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 keep some modicum of control over the federal bureaucracy, z8 we have had
 to cope with what amounts to a fotknh branch of government that was not
 even a gleam in the eye of a founding father or framer of the U.S.
 Constitution. The checks and balances, and separations of powers, so
 carefully analyzed and argued over m prevent the concentration of power
 (and inevitable tyranny) simply do not exist for the f_ fotwth branch°
 The medical marijuana issue is a sad but typical example. With impunity,
 without a hint of even a threat of reprimand or punishment to mLv of the
 actors, they have taken 20 years to accomplish nothing but to begrudgingly
 assimilate research, then arbitrarily ignore it, at the expense of people
 suffering tmimaginable agony, relievable only by breaking an arcane and
 arbitrary laWo Tyranny does tend to follow unlimited power, and here, it has.
 More than a hundred years after the ratification of the U.So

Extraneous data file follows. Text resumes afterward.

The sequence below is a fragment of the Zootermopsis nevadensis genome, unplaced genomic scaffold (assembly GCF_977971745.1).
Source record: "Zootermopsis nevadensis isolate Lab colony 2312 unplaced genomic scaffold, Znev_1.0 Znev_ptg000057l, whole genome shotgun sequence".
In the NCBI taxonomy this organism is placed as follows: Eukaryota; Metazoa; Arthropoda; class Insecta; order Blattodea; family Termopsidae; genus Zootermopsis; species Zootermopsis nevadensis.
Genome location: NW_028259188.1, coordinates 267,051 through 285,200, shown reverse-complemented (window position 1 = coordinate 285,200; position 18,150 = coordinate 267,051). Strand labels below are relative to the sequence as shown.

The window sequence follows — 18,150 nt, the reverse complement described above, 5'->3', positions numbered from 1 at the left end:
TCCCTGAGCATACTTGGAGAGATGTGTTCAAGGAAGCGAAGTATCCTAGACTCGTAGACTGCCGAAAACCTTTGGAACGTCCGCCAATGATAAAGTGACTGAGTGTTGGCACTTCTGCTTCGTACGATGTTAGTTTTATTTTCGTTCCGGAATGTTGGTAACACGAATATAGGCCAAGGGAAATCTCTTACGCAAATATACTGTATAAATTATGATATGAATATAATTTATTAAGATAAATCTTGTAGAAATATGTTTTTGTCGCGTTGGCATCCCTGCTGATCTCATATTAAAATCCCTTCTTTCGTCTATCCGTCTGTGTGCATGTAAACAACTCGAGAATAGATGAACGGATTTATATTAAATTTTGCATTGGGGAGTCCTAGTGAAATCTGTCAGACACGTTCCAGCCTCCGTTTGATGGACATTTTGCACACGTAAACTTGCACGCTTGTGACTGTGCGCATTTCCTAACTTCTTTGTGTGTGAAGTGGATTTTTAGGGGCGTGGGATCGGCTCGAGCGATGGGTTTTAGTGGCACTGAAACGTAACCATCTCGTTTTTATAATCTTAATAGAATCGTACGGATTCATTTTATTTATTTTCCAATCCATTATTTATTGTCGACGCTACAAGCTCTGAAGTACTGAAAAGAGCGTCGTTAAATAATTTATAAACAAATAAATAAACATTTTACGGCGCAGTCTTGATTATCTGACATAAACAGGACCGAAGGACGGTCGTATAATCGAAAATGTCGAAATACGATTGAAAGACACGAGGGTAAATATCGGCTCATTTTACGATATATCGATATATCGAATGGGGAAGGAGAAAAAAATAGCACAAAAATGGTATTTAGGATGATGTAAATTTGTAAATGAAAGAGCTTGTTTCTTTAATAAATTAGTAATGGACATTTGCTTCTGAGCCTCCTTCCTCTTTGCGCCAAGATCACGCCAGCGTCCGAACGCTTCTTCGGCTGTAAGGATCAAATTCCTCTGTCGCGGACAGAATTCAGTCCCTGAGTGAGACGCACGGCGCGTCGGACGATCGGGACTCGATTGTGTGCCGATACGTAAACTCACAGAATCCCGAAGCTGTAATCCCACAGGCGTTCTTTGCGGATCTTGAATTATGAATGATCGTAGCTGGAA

Constitution, Washinggton's constittufional framers had a different gleam in
 their eyes. They saw clearly that power concentrated either in govermment or
 in private hands (corporations) would inevitably lead to erosion of personal
 fights and liberties°
 The Washington delegates to the Coustitutional Convention had seen
 what was done to individual rights under a century of interpreting the U.S.
 Constitution, and they were not happy with the results. For example, they
 saw the concept of "natural law" twisted from a guarantee of personal liberty
 to an inkposition of laissez-faire economics, under the guise of "freedom of
 contract;" that is, natural law prohibits the courts from interfering with the
 right of a laborer to contract for his labor, and never mind that the laborer
 starves while the company owner thrives. 29
 In addition, the Washington delegates had more recent, localized
 experience with territorial government. In the tumultuous decade be_bre the
 Constitutional Convention, WasNngton had grown from a vL_tual wiIderness
 with 75,000 settlers cut off from the national capital by a month's travel time,
 to a state of 350,000 citizens who could reach the east coast by a three-day
 z8 Ixmr_,_ration_.xkNalur_ Chadha, 462 U.So 919 (1982). TNs case is cited in teethes
 by Prof. David Skover of the Universi_' of Puget Sound School of Law as "the second me_t inane
 decision ever har_ded down by the Supreme Co,afro"
 29 Chartes Haines, The RevivN of Natural Law Concepts 220 (1930).

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